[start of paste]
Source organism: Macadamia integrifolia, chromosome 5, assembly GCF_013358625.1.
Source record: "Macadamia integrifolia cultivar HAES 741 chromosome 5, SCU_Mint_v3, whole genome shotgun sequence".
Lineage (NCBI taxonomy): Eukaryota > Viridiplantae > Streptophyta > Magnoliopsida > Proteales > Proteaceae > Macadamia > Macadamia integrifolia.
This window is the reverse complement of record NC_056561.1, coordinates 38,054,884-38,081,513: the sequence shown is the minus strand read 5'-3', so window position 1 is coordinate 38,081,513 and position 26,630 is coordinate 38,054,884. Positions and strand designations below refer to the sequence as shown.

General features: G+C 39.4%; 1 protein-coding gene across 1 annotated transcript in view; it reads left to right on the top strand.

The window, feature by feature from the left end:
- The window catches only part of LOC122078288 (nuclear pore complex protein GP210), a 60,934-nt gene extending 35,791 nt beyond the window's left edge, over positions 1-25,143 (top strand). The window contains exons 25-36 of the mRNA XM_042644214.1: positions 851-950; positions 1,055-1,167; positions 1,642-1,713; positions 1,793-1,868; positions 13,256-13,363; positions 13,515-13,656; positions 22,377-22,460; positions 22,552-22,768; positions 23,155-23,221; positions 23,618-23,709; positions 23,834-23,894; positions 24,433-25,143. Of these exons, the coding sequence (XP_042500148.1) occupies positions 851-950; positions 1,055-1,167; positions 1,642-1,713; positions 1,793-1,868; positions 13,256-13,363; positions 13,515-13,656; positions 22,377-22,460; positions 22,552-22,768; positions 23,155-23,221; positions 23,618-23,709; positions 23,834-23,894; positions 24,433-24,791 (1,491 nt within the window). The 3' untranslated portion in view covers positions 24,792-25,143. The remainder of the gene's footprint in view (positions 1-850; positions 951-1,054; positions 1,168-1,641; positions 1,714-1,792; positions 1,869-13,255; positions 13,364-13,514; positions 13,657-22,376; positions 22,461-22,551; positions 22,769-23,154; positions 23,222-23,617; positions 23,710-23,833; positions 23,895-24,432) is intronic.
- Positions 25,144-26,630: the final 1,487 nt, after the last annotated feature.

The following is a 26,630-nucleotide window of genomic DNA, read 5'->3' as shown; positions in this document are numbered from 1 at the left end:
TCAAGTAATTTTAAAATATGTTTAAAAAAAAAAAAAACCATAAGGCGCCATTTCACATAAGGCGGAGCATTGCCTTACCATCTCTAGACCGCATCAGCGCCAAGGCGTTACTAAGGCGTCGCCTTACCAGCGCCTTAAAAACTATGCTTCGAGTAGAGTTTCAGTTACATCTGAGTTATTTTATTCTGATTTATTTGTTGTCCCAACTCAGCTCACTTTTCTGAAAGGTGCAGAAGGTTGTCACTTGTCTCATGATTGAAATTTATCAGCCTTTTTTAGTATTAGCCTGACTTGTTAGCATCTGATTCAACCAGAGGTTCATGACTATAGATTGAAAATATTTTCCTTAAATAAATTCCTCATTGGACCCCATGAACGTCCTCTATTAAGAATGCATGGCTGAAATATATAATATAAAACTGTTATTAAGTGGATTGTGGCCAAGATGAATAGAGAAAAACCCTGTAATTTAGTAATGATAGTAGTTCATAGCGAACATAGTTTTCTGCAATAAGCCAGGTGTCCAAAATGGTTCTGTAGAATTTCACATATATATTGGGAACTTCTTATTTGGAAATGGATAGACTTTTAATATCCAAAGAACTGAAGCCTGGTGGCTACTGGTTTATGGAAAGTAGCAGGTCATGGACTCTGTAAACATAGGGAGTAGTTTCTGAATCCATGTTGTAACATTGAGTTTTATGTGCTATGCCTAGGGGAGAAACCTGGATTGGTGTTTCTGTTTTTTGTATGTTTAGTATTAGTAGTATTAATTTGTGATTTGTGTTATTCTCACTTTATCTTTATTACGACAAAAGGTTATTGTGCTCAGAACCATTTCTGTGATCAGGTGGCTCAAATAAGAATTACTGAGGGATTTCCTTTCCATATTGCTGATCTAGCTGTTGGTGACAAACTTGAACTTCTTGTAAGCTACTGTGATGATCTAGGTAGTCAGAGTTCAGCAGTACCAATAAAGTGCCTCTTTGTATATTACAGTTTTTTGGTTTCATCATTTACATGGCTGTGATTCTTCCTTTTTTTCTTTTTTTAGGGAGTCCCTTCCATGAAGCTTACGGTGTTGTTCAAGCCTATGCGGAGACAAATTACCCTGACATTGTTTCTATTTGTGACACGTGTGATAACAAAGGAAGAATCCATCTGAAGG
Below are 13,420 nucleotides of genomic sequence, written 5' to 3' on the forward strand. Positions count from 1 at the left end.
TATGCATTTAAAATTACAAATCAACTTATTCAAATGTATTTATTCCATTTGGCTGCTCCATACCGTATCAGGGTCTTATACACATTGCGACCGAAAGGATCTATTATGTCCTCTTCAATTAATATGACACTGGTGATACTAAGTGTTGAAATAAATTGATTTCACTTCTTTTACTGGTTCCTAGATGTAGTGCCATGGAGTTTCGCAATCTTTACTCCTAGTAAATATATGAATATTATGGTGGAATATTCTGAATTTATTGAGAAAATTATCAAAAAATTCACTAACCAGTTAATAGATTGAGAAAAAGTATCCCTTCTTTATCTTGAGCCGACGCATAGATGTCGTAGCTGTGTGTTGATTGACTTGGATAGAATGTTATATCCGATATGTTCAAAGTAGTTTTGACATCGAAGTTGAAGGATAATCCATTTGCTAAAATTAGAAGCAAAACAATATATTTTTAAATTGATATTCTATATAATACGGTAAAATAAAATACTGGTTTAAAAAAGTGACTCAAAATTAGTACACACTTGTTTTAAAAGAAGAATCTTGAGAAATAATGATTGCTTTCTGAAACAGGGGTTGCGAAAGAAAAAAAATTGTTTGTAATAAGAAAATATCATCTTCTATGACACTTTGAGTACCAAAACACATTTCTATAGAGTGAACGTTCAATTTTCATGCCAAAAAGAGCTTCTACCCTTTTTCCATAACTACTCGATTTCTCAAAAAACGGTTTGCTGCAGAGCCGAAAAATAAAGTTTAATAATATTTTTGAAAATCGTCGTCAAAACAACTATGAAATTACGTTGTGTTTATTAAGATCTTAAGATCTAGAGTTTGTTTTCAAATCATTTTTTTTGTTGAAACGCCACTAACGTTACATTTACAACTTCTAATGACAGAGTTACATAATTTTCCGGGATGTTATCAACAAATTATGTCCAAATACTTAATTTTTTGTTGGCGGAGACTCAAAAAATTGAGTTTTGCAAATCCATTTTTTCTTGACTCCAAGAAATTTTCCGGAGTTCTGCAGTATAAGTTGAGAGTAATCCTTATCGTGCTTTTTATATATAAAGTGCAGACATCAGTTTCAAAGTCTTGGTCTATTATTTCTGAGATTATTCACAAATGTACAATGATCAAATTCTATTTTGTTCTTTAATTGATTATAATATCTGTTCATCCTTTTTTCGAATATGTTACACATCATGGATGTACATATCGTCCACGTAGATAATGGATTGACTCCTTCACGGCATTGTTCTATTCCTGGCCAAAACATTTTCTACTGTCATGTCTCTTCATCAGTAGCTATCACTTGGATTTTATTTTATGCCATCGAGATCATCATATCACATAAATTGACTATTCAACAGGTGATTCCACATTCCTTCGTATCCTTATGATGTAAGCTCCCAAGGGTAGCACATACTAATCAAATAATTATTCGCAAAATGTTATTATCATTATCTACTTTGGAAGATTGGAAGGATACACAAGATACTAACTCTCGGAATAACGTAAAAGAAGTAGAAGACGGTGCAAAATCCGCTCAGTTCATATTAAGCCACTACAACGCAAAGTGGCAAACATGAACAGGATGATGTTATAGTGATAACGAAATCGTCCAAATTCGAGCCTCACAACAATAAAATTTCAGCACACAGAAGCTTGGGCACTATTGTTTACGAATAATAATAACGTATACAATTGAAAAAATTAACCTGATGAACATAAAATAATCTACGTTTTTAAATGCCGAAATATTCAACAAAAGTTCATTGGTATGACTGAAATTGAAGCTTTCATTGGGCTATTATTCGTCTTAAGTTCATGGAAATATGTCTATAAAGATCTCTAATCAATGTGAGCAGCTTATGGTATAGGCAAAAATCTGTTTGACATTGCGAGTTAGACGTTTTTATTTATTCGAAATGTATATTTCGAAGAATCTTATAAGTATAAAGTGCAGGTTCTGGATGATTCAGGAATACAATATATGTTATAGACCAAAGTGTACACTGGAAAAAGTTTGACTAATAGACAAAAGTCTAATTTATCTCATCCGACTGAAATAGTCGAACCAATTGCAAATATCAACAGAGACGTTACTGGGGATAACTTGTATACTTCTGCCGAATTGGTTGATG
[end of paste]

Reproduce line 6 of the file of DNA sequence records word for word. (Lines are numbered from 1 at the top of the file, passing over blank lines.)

The window, feature by feature from the left end: